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Concord District Court

No. 2004-469

In re Juvenile 2004-0469


Submitted: January 12, 2005

Opinion Issued: February 4, 2005

Kelly A. Ayotte, attorney general (Ann M. Rice, associate attorney general, on the brief), for the State.

Charles A. Russell, of Concord, by brief, for the juvenile.


Galway, J. The juvenile appeals the denial by the Concord District Court (Carbon, J.) of his motions to dismiss and to receive credit for his pre-sentence confinement. We affirm.

The relevant facts follow. On March 19, 2004, the juvenile was charged by petition with resisting detention. See RSA 642:2 (1996). While awaiting adjudication, he was sent to the Youth Services Detention Unit (YSDU). At the April 8, 2004 adjudicatory hearing, the juvenile pleaded "true" to the petition. The court ordered him to remain at the YSDU pending the dispositional hearing.

The final dispositional hearing was held twenty days later, on April 28, 2004, at which the court considered the report and recommendations of the juvenile probation/parole officer (JPPO). The JPPO recommended that the juvenile initially be placed into shelter care for a maximum of sixty days and then in a suitable residential program. The JPPO informed the court that no shelter bed was available and that the search for a long-term residential placement had not been completed.

Over the objections of the juvenile and his father, the court recessed the dispositional hearing to permit the JPPO to secure a placement for the juvenile. The court reconvened the hearing nine days later, on May 7, 2004. In the interim, the juvenile moved to dismiss the proceeding, arguing that, by recessing the dispositional hearing, the court failed to comply with the mandatory time limits of RSA 169-B:16, V (Supp. 2004). The juvenile also moved to receive credit for his pre-sentence confinement in the YSDU. The court denied both motions.

On appeal, the juvenile first argues that the trial courtís failure to comply with the time limits of RSA 169-B:16, V deprived it of jurisdiction. We are the final arbiters of the legislatureís intent as expressed in the words of the statute considered as a whole. We first examine the language of the statute, and, where possible, ascribe the plain and ordinary meanings to the words used. Blackthorne Group v. Pines of Newmarket, 150 N.H. 804, 806 (2004). When a statuteís language is plain and unambiguous, we need not look beyond it for further indication of legislative intent. Id. We review the trial courtís statutory interpretation de novo. Hutchins v. Peabody, 151 N.H. 82, 84 (2004).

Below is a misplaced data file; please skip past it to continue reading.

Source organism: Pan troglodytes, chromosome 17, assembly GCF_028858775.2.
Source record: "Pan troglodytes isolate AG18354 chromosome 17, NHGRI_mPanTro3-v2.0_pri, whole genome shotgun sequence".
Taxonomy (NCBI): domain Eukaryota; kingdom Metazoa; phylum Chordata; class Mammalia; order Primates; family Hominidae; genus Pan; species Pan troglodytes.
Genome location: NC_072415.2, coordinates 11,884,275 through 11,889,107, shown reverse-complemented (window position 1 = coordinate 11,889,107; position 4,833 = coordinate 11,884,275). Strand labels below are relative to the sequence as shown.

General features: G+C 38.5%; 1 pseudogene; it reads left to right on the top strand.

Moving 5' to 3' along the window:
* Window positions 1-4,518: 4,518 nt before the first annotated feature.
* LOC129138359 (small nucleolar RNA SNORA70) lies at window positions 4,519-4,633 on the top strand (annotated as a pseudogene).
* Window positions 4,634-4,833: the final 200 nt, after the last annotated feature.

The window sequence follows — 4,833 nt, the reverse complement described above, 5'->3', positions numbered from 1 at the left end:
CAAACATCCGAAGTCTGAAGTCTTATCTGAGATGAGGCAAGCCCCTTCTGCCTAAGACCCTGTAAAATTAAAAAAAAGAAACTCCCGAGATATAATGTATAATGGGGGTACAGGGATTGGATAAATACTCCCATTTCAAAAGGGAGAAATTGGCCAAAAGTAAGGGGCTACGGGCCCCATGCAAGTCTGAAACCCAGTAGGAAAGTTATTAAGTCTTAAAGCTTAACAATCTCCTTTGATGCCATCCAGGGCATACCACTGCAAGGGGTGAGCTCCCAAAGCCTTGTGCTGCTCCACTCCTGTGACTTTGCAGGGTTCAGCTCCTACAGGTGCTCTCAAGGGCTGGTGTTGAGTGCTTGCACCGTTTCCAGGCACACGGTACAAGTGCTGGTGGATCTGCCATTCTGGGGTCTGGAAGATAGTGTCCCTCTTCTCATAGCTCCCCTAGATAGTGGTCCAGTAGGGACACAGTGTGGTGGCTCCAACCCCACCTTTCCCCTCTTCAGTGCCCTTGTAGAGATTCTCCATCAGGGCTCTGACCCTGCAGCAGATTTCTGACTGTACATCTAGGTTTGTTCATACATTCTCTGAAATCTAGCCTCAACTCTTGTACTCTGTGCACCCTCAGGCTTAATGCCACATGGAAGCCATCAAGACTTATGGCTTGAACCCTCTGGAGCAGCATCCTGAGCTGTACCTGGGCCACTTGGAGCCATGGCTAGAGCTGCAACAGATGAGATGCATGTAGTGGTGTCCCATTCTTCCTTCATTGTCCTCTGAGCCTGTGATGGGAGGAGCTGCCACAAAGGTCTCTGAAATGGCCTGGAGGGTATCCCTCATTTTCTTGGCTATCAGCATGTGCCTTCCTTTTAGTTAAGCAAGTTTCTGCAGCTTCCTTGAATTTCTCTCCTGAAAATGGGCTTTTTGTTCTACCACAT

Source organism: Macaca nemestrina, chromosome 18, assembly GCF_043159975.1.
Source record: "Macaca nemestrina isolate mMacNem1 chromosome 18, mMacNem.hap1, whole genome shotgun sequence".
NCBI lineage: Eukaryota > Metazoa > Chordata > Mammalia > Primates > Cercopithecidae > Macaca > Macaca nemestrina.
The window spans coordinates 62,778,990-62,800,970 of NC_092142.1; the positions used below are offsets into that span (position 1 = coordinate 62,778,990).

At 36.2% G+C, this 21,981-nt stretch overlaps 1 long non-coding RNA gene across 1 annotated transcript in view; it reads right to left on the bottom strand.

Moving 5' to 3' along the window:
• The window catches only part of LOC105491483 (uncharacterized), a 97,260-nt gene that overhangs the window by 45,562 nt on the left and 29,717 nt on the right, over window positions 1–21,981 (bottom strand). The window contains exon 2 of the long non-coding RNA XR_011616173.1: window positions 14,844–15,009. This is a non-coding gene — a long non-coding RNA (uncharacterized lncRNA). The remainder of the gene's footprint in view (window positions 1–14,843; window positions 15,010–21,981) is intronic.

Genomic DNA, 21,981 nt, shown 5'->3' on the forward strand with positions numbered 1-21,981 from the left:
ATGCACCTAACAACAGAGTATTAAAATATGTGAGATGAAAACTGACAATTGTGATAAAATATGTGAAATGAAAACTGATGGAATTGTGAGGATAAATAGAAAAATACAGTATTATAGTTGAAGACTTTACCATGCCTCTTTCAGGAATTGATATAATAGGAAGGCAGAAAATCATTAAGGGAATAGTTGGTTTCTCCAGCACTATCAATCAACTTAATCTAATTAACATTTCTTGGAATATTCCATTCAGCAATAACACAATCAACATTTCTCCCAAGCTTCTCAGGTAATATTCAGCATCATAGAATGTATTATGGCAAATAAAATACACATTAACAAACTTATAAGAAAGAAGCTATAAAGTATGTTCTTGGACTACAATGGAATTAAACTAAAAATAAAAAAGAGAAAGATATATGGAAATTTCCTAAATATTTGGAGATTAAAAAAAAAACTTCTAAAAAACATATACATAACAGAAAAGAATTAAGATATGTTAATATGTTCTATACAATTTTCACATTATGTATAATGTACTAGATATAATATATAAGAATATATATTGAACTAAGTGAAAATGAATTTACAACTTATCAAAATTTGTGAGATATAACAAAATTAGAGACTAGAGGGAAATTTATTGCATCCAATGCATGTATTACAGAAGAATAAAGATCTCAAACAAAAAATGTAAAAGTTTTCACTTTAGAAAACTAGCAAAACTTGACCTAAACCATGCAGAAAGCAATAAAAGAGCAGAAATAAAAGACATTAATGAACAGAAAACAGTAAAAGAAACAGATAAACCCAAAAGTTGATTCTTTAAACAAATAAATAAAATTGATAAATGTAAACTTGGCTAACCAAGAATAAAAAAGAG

RSA 169-B:16, V provides: "The court shall hold a hearing on final disposition within 21 days of the adjudicatory hearing if the minor is detained and within 30 days of the adjudicatory hearing if the minor is released." In context, the plain meaning of the phrase "to hold" is "to conduct" or "preside at." Blackís Law Dictionary 736 (7th ed. 1999). The record shows that the trial court presided at a dispositional hearing within twenty-one days of the adjudicatory hearing. Accordingly, we hold that it complied with the statute.

The juvenile asserts that the statute prohibited the court from recessing the hearing to find a suitable out-of-home placement for him. We disagree. To the contrary, by its express terms, the statute merely requires the court to conduct a hearing on final disposition within twenty-one days, not that it complete the hearing in that time frame.

Moreover, even if we were to agree that by recessing the hearing the court violated the time frame of RSA 169-B:16, V, this would not necessarily deprive the court of jurisdiction. See State ex. rel. McLellan v. Cavanaugh, 127 N.H. 33, 36 (1985). While "[w]e have . . . found legislative intent to impose a jurisdictional limitation when mandating time limits for holding adjudicatory hearings," In re Russell C., 120 N.H. 260, 268 (1980), we have declined to infer "such intent when the mandate is imposed to further a remedial or dispositional objective." Cavanaugh, 127 N.H. at 36. The juvenileís reliance upon cases concerning mandatory time limits for adjudicatory hearings thus is misplaced.

While the juvenile cites the State Constitution, he does not advance a separate constitutional argument. His off-hand invocation of constitutional rights, supported by neither argument nor authority, warrants no extended consideration on appeal. State v. Ayer, 150 N.H 14, 34 (2003), cert. denied, 124 S. Ct. 1668 (2004).

The juvenile next argues that the trial court erroneously denied his motion for pre-trial sentence detention credit. We agree with the State that this issue is moot as the juvenile has been released from the shelter care facility and returned to his home. The juvenile impliedly concedes that the issue is moot by requesting that the court require trial courts "to grant pretrial confinement credit to juveniles in the future." He does not argue, and we do not believe, that this issue is capable of repetition but likely to evade our review. While this issue may come before us again, we are not persuaded that it will necessarily evade our review, and we therefore decline to consider it further at this time. See In the Matter of Jones and Jones, 146 N.H. 119, 121 (2001).

We further decline to address the juvenileís remaining arguments either because they too are moot or are insufficiently developed for appellate review or because they concern issues that are not properly before us. See State v. Blackmer, 149 N.H. 47, 49 (2003).